Kogan online store to sell Apple, Samsung, Canon and Nikon

Imported products will significantly undercut Kogan's Australian retail competitors

Online retailer Kogan is now selling products from major electronics brands alongside its house brand, in a move that will significantly undercut traditional Australian bricks-and-mortar retailers like JB Hi-Fi, Harvey Norman and Ted's Cameras, as well as behemoth manufacturer-retailer Apple.

A post on the Kogan store's blog details the new arrivals: products from major electronics brands (initially digital SLR cameras and tablets from Apple, Samsung, Canon and Nikon, although a more diverse range of products is expected in the future) would be sourced from 'higher up in the supply chain' and offered for sale in the Kogan online store. These products include the popular Apple iPad 2 and the Samsung Galaxy Tab 10.1 tablets.

Kogan's prices for these products are significantly cheaper than Australian recommended retail prices — for example, its price for the Nikon D3100 digital SLR is $489 — almost half the price of the $949 RRP charged in Harvey Norman's retail stores. According to Kogan, the same camera is $777 in cut-price retailer JB Hi-Fi. It is likely that Kogan is sourcing its products from international distributors and shipping them in under Australia's parallel importing laws, which allow most manufactured goods apart from cars to be sold in Australia no matter the distribution channel.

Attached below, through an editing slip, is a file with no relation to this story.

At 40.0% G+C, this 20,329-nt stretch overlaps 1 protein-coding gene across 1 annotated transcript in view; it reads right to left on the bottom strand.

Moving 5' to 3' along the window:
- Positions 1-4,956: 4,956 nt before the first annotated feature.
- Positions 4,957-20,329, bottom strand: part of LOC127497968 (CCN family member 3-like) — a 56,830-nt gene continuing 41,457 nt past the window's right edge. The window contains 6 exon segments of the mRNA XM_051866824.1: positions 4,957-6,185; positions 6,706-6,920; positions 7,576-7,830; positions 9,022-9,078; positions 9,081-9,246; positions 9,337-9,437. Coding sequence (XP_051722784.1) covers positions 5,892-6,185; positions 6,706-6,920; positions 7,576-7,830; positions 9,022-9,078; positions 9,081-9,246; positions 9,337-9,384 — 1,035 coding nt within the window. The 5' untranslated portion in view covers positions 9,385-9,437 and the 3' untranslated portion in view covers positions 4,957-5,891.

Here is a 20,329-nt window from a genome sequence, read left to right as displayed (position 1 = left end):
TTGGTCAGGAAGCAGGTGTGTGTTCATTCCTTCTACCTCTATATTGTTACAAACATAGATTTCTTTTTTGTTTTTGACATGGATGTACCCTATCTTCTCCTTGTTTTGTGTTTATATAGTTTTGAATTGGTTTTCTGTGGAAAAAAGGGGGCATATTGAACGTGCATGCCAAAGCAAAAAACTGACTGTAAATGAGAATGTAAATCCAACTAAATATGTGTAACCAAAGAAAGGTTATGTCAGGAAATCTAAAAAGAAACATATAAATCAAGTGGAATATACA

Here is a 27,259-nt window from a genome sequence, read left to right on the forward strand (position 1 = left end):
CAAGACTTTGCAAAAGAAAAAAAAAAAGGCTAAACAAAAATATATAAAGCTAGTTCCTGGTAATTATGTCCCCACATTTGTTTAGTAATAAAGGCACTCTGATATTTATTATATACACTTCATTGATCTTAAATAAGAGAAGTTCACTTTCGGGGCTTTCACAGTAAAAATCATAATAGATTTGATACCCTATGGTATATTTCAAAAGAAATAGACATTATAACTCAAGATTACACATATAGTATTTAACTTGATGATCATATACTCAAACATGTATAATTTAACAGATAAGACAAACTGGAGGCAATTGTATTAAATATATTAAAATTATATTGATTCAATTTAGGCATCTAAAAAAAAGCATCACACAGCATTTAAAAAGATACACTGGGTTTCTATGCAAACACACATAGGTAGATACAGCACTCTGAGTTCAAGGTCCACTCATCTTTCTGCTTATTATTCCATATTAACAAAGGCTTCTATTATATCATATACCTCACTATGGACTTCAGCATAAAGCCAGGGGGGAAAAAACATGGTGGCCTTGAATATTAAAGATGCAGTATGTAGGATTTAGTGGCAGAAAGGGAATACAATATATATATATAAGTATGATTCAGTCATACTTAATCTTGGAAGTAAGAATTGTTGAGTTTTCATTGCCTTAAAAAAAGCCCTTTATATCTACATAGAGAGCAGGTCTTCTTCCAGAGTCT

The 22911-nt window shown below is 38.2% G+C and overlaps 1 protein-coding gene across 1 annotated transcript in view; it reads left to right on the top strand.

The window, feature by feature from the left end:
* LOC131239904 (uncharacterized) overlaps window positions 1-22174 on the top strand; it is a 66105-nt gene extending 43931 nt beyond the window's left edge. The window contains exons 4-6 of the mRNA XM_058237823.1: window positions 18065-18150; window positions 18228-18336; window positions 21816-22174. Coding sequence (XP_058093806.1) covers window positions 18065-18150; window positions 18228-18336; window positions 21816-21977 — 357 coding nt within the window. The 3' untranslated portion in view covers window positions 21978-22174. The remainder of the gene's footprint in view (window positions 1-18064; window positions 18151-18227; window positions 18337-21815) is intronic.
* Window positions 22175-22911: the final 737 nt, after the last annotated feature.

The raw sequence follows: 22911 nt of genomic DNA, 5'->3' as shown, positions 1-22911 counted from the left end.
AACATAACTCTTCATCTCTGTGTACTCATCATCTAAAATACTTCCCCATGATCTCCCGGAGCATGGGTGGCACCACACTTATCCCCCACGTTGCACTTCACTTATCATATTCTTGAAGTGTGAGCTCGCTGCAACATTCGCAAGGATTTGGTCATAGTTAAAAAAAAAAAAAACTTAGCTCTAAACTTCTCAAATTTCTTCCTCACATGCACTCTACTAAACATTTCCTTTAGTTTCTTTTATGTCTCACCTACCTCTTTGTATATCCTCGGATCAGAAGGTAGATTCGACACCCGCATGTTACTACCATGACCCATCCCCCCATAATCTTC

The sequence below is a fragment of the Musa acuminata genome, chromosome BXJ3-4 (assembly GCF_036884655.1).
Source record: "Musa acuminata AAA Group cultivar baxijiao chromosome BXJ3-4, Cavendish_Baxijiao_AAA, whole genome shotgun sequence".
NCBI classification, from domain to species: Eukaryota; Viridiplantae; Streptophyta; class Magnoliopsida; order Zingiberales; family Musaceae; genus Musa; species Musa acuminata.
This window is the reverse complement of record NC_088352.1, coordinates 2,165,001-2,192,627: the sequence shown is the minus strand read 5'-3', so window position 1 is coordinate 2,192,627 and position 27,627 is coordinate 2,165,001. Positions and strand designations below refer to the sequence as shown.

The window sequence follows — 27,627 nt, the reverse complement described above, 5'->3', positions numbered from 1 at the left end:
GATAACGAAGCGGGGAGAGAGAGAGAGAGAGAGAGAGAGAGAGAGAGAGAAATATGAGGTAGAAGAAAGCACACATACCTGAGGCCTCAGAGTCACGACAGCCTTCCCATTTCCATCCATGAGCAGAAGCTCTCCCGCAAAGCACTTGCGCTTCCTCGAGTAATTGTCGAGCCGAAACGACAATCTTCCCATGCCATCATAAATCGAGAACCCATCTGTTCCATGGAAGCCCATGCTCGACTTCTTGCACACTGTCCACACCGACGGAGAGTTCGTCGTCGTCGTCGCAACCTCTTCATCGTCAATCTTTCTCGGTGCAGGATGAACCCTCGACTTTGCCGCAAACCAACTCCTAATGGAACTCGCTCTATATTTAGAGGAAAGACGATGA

Another product offered in Kogan's online store is the Apple iPad 2. Apple keeps a tight leash upon pricing in various regions around the world, and sets different prices dependent on local factors like currency exchange rates and distribution costs. Kogan's parallel imported iPad 2 costs $659 (for a WiFi-only 64GB model) where Australian Apple Store pricing is $799 and JB Hi-Fi sells the tablet at $784. The same product is US$699 in the US online Apple Store. The controversial Samsung Galaxy Tab 10.1 is also on sale in Kogan's online store.

A draft report released by the Australian Government's Productivity Commission discusses Apple's international price disparity, and concludes that among other factors it is the long chain of distribution that chiefly influences local pricing: "A seemingly minor difference in manufacturer prices charged for goods at the beginning of a supply chain can also have significant flow-on effects and, compounding with higher costs throughout the supply chain, lead to large differences in the end retail price of a good for consumers." Apple did not respond to a request for comment by the time of publication.

Kogan would not disclose the source of these new products, simply stating that fewer parties were involved in the process of getting products from the manufacturer to the consumer: "To secure the prices we are able to sell these products for, we have cut out more middle men and gone higher up the supply chain. Beyond this, we don't discuss specific details of our supply chain. This is confidential information.”